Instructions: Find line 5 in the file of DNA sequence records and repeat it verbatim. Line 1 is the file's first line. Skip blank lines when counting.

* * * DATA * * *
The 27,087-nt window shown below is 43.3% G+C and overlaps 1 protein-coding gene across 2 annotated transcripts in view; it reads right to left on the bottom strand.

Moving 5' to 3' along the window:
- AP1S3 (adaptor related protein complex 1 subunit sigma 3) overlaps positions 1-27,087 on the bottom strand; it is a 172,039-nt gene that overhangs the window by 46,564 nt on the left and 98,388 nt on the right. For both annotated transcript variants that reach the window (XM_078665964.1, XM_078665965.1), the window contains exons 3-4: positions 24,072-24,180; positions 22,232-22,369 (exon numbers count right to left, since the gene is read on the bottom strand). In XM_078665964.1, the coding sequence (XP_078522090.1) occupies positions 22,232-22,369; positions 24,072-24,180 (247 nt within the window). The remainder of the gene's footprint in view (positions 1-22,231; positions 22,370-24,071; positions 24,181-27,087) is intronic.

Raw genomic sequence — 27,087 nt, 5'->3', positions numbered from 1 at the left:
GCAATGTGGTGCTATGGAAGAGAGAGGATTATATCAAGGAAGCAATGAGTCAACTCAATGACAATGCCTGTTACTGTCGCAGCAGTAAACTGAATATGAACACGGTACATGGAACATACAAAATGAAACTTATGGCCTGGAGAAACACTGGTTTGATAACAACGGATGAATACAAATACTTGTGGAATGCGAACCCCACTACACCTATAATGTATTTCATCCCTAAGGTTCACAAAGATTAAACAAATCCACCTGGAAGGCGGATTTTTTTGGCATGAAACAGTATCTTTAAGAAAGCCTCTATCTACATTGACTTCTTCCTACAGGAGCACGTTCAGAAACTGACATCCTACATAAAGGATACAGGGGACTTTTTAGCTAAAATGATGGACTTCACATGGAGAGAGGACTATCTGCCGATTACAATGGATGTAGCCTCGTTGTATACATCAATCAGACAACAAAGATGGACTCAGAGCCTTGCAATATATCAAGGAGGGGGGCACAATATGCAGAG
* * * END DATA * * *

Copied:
GCAATGTGGTGCTATGGAAGAGAGAGGATTATATCAAGGAAGCAATGAGTCAACTCAATGACAATGCCTGTTACTGTCGCAGCAGTAAACTGAATATGAACACGGTACATGGAACATACAAAATGAAACTTATGGCCTGGAGAAACACTGGTTTGATAACAACGGATGAATACAAATACTTGTGGAATGCGAACCCCACTACACCTATAATGTATTTCATCCCTAAGGTTCACAAAGATTAAACAAATCCACCTGGAAGGCGGATTTTTTTGGCATGAAACAGTATCTTTAAGAAAGCCTCTATCTACATTGACTTCTTCCTACAGGAGCACGTTCAGAAACTGACATCCTACATAAAGGATACAGGGGACTTTTTAGCTAAAATGATGGACTTCACATGGAGAGAGGACTATCTGCCGATTACAATGGATGTAGCCTCGTTGTATACATCAATCAGACAACAAAGATGGACTCAGAGCCTTGCAATATATCAAGGAGGGGGGCACAATATGCAGAG